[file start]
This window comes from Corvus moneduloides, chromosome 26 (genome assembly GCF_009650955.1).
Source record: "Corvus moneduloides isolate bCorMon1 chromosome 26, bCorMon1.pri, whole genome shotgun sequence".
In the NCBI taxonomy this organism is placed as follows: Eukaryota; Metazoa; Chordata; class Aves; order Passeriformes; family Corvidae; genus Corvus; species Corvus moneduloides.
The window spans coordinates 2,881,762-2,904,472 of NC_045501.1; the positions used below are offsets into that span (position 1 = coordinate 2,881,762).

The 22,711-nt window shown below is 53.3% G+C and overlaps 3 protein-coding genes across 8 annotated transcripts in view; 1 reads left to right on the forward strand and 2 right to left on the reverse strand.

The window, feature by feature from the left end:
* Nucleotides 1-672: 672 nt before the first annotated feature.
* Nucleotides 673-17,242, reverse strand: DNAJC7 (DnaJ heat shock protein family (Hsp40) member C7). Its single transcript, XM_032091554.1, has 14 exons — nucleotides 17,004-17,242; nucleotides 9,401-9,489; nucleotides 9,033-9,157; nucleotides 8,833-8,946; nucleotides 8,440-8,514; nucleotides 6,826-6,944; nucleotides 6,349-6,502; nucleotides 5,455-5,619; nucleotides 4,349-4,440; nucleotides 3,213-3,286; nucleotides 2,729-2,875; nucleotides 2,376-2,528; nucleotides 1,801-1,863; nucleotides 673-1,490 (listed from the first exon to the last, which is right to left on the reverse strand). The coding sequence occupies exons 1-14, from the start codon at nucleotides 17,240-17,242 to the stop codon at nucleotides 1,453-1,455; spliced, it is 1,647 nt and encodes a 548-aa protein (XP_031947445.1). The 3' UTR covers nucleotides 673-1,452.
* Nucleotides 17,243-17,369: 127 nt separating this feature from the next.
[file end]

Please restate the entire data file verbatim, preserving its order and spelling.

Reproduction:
This window comes from Corvus moneduloides, chromosome 26 (genome assembly GCF_009650955.1).
Source record: "Corvus moneduloides isolate bCorMon1 chromosome 26, bCorMon1.pri, whole genome shotgun sequence".
In the NCBI taxonomy this organism is placed as follows: Eukaryota; Metazoa; Chordata; class Aves; order Passeriformes; family Corvidae; genus Corvus; species Corvus moneduloides.
The window spans coordinates 2,881,762-2,904,472 of NC_045501.1; the positions used below are offsets into that span (position 1 = coordinate 2,881,762).

The 22,711-nt window shown below is 53.3% G+C and overlaps 3 protein-coding genes across 8 annotated transcripts in view; 1 reads left to right on the forward strand and 2 right to left on the reverse strand.

The window, feature by feature from the left end:
* Nucleotides 1-672: 672 nt before the first annotated feature.
* Nucleotides 673-17,242, reverse strand: DNAJC7 (DnaJ heat shock protein family (Hsp40) member C7). Its single transcript, XM_032091554.1, has 14 exons — nucleotides 17,004-17,242; nucleotides 9,401-9,489; nucleotides 9,033-9,157; nucleotides 8,833-8,946; nucleotides 8,440-8,514; nucleotides 6,826-6,944; nucleotides 6,349-6,502; nucleotides 5,455-5,619; nucleotides 4,349-4,440; nucleotides 3,213-3,286; nucleotides 2,729-2,875; nucleotides 2,376-2,528; nucleotides 1,801-1,863; nucleotides 673-1,490 (listed from the first exon to the last, which is right to left on the reverse strand). The coding sequence occupies exons 1-14, from the start codon at nucleotides 17,240-17,242 to the stop codon at nucleotides 1,453-1,455; spliced, it is 1,647 nt and encodes a 548-aa protein (XP_031947445.1). The 3' UTR covers nucleotides 673-1,452.
* Nucleotides 17,243-17,369: 127 nt separating this feature from the next.